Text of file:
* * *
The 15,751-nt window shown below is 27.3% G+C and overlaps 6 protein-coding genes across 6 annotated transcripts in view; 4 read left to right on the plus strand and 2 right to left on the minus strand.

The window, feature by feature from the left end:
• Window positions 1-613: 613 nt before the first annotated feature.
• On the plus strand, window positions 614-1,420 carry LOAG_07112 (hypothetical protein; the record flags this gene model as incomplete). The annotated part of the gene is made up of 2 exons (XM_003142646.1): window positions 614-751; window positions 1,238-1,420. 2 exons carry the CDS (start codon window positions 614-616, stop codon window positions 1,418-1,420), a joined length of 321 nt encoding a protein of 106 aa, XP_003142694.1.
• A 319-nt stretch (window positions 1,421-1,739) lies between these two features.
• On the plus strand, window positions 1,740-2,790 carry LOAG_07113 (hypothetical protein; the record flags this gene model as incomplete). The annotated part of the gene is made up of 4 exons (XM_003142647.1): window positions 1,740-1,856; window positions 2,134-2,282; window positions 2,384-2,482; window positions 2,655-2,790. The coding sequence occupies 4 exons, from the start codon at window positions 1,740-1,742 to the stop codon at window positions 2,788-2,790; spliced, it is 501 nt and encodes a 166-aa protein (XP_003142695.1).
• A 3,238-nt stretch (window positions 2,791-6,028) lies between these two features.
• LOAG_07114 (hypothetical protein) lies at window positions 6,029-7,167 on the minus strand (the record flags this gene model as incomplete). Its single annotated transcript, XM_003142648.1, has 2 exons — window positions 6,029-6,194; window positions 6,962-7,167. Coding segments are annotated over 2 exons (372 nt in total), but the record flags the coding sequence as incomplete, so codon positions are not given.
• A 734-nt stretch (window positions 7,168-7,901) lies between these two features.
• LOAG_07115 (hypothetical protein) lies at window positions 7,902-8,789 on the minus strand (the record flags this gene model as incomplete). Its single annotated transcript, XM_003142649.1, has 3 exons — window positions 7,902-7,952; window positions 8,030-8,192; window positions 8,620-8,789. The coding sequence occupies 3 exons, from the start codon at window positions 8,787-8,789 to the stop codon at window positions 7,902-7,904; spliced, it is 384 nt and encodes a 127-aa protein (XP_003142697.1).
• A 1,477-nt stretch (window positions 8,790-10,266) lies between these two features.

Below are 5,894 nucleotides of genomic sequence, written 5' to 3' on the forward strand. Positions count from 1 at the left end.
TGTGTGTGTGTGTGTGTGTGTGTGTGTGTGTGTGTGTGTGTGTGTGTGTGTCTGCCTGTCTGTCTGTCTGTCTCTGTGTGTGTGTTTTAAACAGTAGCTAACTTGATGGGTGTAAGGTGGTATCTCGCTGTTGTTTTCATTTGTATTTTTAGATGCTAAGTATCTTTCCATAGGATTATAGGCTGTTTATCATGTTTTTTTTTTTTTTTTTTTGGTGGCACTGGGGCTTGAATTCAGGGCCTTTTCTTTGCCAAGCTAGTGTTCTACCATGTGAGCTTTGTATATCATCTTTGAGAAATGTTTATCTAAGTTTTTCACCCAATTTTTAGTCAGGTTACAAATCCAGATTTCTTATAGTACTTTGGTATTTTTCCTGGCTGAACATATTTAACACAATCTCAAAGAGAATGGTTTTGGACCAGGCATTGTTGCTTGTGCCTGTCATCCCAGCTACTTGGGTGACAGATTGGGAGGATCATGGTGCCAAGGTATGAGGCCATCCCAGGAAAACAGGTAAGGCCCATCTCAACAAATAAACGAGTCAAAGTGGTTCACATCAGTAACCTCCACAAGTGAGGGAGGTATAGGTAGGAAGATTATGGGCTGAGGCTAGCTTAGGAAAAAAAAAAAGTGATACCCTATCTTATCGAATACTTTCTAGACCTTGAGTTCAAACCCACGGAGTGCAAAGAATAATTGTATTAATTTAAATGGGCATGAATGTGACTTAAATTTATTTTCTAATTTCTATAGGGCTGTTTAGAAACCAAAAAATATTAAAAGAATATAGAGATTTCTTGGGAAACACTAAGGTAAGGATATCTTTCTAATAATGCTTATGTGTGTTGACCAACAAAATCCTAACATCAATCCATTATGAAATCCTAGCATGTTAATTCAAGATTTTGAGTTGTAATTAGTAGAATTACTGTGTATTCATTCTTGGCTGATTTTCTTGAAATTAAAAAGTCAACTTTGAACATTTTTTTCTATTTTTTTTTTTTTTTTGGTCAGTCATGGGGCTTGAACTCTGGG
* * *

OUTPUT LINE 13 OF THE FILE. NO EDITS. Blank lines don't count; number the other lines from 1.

TGTGTGTGTGTGTGTGTGTGTGTGTGTGTGTGTGTGTGTGTGTGTGTGTGTCTGCCTGTCTGTCTGTCTGTCTCTGTGTGTGTGTTTTAAACAGTAGCTAACTTGATGGGTGTAAGGTGGTATCTCGCTGTTGTTTTCATTTGTATTTTTAGATGCTAAGTATCTTTCCATAGGATTATAGGCTGTTTATCATGTTTTTTTTTTTTTTTTTTTGGTGGCACTGGGGCTTGAATTCAGGGCCTTTTCTTTGCCAAGCTAGTGTTCTACCATGTGAGCTTTGTATATCATCTTTGAGAAATGTTTATCTAAGTTTTTCACCCAATTTTTAGTCAGGTTACAAATCCAGATTTCTTATAGTACTTTGGTATTTTTCCTGGCTGAACATATTTAACACAATCTCAAAGAGAATGGTTTTGGACCAGGCATTGTTGCTTGTGCCTGTCATCCCAGCTACTTGGGTGACAGATTGGGAGGATCATGGTGCCAAGGTATGAGGCCATCCCAGGAAAACAGGTAAGGCCCATCTCAACAAATAAACGAGTCAAAGTGGTTCACATCAGTAACCTCCACAAGTGAGGGAGGTATAGGTAGGAAGATTATGGGCTGAGGCTAGCTTAGGAAAAAAAAAAAGTGATACCCTATCTTATCGAATACTTTCTAGACCTTGAGTTCAAACCCACGGAGTGCAAAGAATAATTGTATTAATTTAAATGGGCATGAATGTGACTTAAATTTATTTTCTAATTTCTATAGGGCTGTTTAGAAACCAAAAAATATTAAAAGAATATAGAGATTTCTTGGGAAACACTAAGGTAAGGATATCTTTCTAATAATGCTTATGTGTGTTGACCAACAAAATCCTAACATCAATCCATTATGAAATCCTAGCATGTTAATTCAAGATTTTGAGTTGTAATTAGTAGAATTACTGTGTATTCATTCTTGGCTGATTTTCTTGAAATTAAAAAGTCAACTTTGAACATTTTTTTCTATTTTTTTTTTTTTTTTGGTCAGTCATGGGGCTTGAACTCTGGG